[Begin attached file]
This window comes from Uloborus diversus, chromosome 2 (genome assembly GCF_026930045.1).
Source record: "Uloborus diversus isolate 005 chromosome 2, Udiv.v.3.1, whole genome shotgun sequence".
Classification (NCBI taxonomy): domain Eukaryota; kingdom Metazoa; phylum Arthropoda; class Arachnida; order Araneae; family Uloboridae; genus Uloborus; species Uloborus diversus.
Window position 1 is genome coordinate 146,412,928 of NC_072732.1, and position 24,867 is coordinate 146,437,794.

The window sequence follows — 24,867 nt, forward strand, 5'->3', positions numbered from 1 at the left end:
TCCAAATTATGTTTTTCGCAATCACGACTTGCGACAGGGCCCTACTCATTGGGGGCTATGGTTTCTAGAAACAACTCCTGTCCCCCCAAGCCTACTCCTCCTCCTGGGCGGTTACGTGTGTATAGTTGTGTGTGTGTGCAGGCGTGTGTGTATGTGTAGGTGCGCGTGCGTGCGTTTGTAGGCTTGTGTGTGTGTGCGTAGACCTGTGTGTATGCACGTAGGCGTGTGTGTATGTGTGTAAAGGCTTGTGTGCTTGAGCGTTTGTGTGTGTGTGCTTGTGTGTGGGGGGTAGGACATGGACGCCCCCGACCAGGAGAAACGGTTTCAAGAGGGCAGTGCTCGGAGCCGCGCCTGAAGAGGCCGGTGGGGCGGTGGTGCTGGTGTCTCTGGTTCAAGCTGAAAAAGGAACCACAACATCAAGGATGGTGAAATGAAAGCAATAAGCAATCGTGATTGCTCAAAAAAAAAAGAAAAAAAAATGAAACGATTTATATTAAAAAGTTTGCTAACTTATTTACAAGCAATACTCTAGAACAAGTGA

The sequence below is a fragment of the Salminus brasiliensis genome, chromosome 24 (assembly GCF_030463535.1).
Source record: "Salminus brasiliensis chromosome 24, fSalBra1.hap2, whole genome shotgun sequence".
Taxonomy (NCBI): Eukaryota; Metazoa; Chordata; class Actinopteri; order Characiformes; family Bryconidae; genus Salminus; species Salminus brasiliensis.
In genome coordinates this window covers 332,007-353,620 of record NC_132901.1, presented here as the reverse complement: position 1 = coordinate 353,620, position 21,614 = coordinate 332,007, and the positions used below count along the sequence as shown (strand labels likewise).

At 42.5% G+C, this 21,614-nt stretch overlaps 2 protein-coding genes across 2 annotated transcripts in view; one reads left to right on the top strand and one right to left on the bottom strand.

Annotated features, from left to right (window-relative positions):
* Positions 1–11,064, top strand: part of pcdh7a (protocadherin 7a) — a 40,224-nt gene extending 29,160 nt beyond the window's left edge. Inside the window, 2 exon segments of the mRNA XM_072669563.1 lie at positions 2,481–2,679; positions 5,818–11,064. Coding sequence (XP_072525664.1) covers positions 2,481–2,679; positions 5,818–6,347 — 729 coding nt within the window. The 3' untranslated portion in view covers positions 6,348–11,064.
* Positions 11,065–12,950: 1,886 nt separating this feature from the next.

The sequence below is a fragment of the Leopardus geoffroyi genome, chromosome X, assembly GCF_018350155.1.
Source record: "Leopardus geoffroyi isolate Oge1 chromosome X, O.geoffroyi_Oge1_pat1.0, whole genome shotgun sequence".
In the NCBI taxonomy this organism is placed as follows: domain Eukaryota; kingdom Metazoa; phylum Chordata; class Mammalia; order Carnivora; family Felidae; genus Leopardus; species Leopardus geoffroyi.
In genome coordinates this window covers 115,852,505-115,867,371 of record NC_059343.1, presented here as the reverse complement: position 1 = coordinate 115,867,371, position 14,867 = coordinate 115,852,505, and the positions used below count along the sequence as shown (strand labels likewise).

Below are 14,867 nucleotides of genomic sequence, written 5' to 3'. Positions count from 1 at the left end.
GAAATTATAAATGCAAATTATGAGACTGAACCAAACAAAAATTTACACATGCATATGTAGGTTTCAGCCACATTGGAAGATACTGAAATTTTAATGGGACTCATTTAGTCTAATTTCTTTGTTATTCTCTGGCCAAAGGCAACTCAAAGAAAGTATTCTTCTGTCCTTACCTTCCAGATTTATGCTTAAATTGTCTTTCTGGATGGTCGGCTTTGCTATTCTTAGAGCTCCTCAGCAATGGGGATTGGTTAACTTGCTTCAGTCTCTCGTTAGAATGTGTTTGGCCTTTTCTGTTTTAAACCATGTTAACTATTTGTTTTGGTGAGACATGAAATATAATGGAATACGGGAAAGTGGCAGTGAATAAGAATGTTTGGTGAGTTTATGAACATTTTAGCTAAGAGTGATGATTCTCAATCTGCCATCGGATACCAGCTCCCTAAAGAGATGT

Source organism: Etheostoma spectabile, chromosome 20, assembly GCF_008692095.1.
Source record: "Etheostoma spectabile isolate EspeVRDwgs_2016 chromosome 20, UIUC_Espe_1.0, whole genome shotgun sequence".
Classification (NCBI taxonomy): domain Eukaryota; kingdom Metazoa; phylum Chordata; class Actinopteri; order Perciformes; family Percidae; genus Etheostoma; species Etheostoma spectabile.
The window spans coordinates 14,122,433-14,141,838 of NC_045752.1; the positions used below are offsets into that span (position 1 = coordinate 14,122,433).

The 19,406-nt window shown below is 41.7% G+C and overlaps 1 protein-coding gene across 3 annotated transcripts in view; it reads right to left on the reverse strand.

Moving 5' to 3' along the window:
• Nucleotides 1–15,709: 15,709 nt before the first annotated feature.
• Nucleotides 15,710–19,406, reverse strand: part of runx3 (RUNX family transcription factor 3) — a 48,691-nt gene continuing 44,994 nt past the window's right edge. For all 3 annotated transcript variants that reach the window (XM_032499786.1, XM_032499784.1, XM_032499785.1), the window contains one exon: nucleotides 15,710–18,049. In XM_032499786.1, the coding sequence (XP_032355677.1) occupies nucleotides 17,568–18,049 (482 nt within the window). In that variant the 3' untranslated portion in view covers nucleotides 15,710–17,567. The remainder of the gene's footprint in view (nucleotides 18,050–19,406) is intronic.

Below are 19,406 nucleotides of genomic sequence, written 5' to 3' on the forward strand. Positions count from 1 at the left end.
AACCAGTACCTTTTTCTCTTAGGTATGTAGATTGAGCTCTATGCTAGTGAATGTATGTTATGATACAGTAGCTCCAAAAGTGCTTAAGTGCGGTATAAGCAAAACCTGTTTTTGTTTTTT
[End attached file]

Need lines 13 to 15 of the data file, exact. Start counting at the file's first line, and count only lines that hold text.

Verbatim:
* Positions 1–11,064, top strand: part of pcdh7a (protocadherin 7a) — a 40,224-nt gene extending 29,160 nt beyond the window's left edge. Inside the window, 2 exon segments of the mRNA XM_072669563.1 lie at positions 2,481–2,679; positions 5,818–11,064. Coding sequence (XP_072525664.1) covers positions 2,481–2,679; positions 5,818–6,347 — 729 coding nt within the window. The 3' untranslated portion in view covers positions 6,348–11,064.
* Positions 11,065–12,950: 1,886 nt separating this feature from the next.

The sequence below is a fragment of the Leopardus geoffroyi genome, chromosome X, assembly GCF_018350155.1.